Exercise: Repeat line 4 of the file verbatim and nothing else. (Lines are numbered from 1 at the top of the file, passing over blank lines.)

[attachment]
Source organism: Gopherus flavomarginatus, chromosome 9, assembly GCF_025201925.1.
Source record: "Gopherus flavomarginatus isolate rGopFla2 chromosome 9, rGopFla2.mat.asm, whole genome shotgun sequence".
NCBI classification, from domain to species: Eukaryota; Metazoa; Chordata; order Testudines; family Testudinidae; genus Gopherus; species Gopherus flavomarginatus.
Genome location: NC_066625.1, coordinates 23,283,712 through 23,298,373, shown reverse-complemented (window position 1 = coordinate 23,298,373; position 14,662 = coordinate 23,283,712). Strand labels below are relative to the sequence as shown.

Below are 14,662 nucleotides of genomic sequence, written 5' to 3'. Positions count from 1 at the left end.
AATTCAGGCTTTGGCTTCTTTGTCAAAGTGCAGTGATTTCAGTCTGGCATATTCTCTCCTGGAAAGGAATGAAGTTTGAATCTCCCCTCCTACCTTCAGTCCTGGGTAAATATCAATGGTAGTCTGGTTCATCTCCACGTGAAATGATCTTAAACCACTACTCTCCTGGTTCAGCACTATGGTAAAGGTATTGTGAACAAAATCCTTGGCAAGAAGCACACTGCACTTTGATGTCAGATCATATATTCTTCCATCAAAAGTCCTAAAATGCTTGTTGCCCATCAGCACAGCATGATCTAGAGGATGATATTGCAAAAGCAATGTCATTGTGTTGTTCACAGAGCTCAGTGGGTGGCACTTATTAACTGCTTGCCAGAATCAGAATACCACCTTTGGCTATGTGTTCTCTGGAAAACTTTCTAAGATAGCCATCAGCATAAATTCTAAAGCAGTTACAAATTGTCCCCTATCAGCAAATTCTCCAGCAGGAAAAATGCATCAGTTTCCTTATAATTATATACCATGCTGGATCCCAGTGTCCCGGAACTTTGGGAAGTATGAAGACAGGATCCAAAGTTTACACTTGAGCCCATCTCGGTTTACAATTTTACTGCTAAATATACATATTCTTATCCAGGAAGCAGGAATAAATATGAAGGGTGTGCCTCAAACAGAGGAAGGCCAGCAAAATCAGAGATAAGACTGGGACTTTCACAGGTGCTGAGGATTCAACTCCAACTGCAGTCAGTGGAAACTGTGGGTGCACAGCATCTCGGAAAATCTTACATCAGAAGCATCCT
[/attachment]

Genome location: NC_066625.1, coordinates 23,283,712 through 23,298,373, shown reverse-complemented (window position 1 = coordinate 23,298,373; position 14,662 = coordinate 23,283,712). Strand labels below are relative to the sequence as shown.